When looking for canine companionship, people often opt for a puppy because, well, they’re so darn cute. But many also believe adult dogs who’ve been abandoned or surrendered to shelters are somehow too damaged to make good family pets.
Nonsense. The shelters are bursting with perfectly good dogs who need a little of your tender loving care to make them beloved members of your family — if only people would give them a chance.
Myth: You won’t bond as well if you haven’t raised the dog yourself.
Reality: Not so. Any age dog can grow very attached to his person, often very quickly. What’s more, you’ll know just how affectionate your adult dog is when you adopt him, whereas an affectionate puppy may turn into an aloof adult.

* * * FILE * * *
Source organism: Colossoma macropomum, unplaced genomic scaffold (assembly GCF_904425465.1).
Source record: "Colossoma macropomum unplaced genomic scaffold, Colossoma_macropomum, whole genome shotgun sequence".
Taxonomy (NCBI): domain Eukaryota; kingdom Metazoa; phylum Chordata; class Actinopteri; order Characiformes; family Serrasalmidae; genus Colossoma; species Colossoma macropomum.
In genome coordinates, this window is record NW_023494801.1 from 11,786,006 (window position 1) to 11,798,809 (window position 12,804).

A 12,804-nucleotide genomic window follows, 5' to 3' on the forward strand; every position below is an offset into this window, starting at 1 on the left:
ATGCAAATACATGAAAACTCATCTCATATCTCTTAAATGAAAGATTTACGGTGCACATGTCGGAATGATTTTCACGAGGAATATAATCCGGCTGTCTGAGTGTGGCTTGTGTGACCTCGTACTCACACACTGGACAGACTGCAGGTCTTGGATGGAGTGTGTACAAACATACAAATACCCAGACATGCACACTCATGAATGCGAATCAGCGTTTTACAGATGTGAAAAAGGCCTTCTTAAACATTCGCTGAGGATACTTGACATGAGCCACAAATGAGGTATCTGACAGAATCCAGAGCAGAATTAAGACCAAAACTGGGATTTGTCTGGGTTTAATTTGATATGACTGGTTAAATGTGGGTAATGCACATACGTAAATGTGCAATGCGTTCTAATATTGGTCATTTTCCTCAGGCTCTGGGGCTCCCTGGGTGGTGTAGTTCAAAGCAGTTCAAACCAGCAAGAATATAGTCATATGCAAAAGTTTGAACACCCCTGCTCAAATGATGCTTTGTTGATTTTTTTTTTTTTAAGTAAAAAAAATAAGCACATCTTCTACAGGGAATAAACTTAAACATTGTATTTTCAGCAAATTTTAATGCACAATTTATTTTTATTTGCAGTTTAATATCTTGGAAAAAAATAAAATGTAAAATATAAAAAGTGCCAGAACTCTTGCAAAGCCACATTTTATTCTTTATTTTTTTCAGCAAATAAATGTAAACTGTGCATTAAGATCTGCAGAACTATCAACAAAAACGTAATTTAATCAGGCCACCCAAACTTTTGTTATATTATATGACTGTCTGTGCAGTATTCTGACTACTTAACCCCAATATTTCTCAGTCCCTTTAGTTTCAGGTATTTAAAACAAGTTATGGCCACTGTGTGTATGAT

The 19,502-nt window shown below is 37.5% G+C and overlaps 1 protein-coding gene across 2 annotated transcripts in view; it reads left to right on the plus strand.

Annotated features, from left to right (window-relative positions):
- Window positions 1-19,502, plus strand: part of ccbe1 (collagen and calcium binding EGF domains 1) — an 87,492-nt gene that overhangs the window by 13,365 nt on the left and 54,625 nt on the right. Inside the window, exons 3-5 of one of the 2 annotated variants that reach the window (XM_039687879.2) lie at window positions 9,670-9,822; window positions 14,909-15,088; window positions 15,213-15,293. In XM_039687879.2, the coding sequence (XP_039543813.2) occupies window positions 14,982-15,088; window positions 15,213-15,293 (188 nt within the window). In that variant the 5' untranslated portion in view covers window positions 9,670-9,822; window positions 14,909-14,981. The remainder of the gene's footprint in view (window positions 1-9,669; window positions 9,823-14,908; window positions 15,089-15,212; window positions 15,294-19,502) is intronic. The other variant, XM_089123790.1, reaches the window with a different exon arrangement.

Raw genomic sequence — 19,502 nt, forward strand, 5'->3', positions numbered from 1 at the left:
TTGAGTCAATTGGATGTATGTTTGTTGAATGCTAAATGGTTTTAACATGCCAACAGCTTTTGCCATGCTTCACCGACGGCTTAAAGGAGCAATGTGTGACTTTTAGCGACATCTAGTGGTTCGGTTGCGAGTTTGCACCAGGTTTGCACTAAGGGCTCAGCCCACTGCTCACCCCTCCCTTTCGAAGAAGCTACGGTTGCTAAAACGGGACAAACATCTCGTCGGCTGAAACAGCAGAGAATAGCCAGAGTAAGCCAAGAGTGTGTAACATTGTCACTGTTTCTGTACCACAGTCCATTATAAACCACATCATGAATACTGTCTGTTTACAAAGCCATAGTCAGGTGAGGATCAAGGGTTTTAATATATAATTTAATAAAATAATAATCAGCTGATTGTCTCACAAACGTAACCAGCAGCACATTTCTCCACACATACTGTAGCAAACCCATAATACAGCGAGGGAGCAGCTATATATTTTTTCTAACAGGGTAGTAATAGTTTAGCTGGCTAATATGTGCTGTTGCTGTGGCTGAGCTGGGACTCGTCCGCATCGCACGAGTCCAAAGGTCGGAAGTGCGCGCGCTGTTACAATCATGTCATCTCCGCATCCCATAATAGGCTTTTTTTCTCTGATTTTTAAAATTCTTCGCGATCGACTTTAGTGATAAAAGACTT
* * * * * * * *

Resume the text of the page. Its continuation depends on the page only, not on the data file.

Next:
Myth: Adult dogs up for adoption must have problems.
Reality: Dogs are abandoned for all sorts of reasons and most of the time it has nothing to do with the dog. The number one reason given for surrendering a dog is “moving.” Another is “no time.” While this means many shelter dogs arrive without the training they should have gotten, most problems are treatable. The ones with the most serious problems generally aren’t offered for adoption.
Myth: If I get an adult dog, I can only get a mutt.
Reality: In fact, 25 percent of shelter dogs are purebreds, and many breed rescue groups have purebreds looking for homes. If your heart is set on a particular breed, chances are good you can find an adult dog. But — we have to ask — why wouldn’t you want a mutt?
If you’re still trying to decide whether to adopt an adult dog, consider the advantage of knowing what you’re getting. With an adult you generally know if he’s good with kids, or makes a good running companion, or isn’t too barky. Puppiness is adorable, to be sure, but it often masks a dog’s true personality.